We shall study Python functions in this manual. A piece of code known as a function is used to carry out a particular task and contains one or more Python statements.
Why would Python use a function?
A function, as I indicated before, is a section of code that carries out a particular duty. Let’s talk about what our code can accomplish utilizing functions in Python:
1. Reusability of code: Assume that when building a Python program, we must write 10 lines of code in order to accomplish each of the specified tasks that must be completed. Because writing those 10 lines of code every time you perform that action is cumbersome, it would make your code lengthier, less readable, and increase the likelihood of human mistake. It would be preferable to write those 10 lines of code in a function and simply call the function whenever it is required.
2. Enhances Readability: By employing functions for recurring activities, you structure and improve the readability of your code. Anyone looking at the code would find it simpler to comprehend the logic and goal.
3. Eliminate redundancy: By substituting functions for repeated lines of code in your code, you can eliminate any duplication that might have been introduced by not utilizing functions.
Python function syntax
Declaration of a function:
def function_name(function_parameters): function_body # Set of Python statements return # optional return statement
Calling the function:
# when function doesn't return anything function_name(parameters)
# when function returns something # variable is to store the returned value variable = function_name(parameters)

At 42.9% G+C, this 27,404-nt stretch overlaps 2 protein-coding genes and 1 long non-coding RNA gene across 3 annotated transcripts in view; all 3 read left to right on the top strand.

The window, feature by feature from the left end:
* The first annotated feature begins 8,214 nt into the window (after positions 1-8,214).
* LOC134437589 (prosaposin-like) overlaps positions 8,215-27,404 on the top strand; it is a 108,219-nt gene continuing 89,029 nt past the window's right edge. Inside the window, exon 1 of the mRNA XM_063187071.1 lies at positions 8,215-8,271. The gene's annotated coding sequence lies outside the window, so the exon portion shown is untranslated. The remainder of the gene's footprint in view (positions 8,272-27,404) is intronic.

Python function illustration
Here, the add() function adds the two numbers that are sent to it as inputs. In our application, we call the function twice after function declaration to perform the addition.
def add(num1, num2): return num1 + num2 sum1 = add(100, 200) sum2 = add(8, 9) print(sum1) print(sum2)
Function default arguments
Knowing how to declare and call a function now, let’s look at how to use the default arguments. We may prevent the mistakes that might occur when calling a function without giving all the parameters by utilizing default arguments. To further grasp this, let’s look at an example:
In this example, we’ve given the default argument for the second parameter, which will be utilized if the second parameter is omitted when using this function.
# default argument for second parameter def add(num1, num2=1): return num1 + num2 sum1 = add(100, 200) sum2 = add(8) # used default argument for second param sum3 = add(100) # used default argument for second param print(sum1) print(sum2) print(sum3)
300 9 101
Kinds of operations
In Python, there are two categories of functions:
1. Built-in functions: These are predefined functions in Python that do not require declaration before use. We are free to call upon them as and when we see fit.
2. User-defined functions: These are the functions that we write in our code. In the examples above, we established a user-defined method called add().
In the individual guides, we will go over various function types in more detail.